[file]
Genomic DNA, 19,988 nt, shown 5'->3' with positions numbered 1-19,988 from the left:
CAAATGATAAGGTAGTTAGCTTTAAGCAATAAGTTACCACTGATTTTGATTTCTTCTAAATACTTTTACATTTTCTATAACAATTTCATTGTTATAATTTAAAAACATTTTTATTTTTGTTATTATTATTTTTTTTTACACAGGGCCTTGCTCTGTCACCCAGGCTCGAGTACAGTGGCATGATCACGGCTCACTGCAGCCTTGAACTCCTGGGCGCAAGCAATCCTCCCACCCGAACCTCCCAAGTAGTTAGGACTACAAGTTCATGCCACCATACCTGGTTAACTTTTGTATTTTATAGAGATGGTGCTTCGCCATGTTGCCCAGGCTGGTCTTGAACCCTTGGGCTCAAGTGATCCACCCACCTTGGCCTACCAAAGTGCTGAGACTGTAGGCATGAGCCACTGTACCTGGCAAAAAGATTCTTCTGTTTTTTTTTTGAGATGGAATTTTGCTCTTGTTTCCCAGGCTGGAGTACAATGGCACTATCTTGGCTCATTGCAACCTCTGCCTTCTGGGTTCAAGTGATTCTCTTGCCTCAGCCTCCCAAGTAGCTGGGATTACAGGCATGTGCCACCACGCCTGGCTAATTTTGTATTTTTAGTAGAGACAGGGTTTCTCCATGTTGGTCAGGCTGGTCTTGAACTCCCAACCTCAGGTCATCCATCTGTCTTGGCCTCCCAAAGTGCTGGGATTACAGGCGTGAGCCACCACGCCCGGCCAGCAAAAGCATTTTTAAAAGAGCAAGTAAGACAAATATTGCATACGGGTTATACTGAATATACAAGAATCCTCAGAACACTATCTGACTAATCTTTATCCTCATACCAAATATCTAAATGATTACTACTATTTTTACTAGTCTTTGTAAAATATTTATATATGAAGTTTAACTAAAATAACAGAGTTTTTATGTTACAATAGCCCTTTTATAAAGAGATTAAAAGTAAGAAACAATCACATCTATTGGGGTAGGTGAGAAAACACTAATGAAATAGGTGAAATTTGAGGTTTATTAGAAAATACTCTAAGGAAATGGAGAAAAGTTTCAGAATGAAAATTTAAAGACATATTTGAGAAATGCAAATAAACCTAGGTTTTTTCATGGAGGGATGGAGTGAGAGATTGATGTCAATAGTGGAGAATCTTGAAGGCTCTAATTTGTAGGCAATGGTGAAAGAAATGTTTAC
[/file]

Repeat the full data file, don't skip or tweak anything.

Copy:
Genomic DNA, 19,988 nt, shown 5'->3' with positions numbered 1-19,988 from the left:
CAAATGATAAGGTAGTTAGCTTTAAGCAATAAGTTACCACTGATTTTGATTTCTTCTAAATACTTTTACATTTTCTATAACAATTTCATTGTTATAATTTAAAAACATTTTTATTTTTGTTATTATTATTTTTTTTTACACAGGGCCTTGCTCTGTCACCCAGGCTCGAGTACAGTGGCATGATCACGGCTCACTGCAGCCTTGAACTCCTGGGCGCAAGCAATCCTCCCACCCGAACCTCCCAAGTAGTTAGGACTACAAGTTCATGCCACCATACCTGGTTAACTTTTGTATTTTATAGAGATGGTGCTTCGCCATGTTGCCCAGGCTGGTCTTGAACCCTTGGGCTCAAGTGATCCACCCACCTTGGCCTACCAAAGTGCTGAGACTGTAGGCATGAGCCACTGTACCTGGCAAAAAGATTCTTCTGTTTTTTTTTTGAGATGGAATTTTGCTCTTGTTTCCCAGGCTGGAGTACAATGGCACTATCTTGGCTCATTGCAACCTCTGCCTTCTGGGTTCAAGTGATTCTCTTGCCTCAGCCTCCCAAGTAGCTGGGATTACAGGCATGTGCCACCACGCCTGGCTAATTTTGTATTTTTAGTAGAGACAGGGTTTCTCCATGTTGGTCAGGCTGGTCTTGAACTCCCAACCTCAGGTCATCCATCTGTCTTGGCCTCCCAAAGTGCTGGGATTACAGGCGTGAGCCACCACGCCCGGCCAGCAAAAGCATTTTTAAAAGAGCAAGTAAGACAAATATTGCATACGGGTTATACTGAATATACAAGAATCCTCAGAACACTATCTGACTAATCTTTATCCTCATACCAAATATCTAAATGATTACTACTATTTTTACTAGTCTTTGTAAAATATTTATATATGAAGTTTAACTAAAATAACAGAGTTTTTATGTTACAATAGCCCTTTTATAAAGAGATTAAAAGTAAGAAACAATCACATCTATTGGGGTAGGTGAGAAAACACTAATGAAATAGGTGAAATTTGAGGTTTATTAGAAAATACTCTAAGGAAATGGAGAAAAGTTTCAGAATGAAAATTTAAAGACATATTTGAGAAATGCAAATAAACCTAGGTTTTTTCATGGAGGGATGGAGTGAGAGATTGATGTCAATAGTGGAGAATCTTGAAGGCTCTAATTTGTAGGCAATGGTGAAAGAAATGTTTAC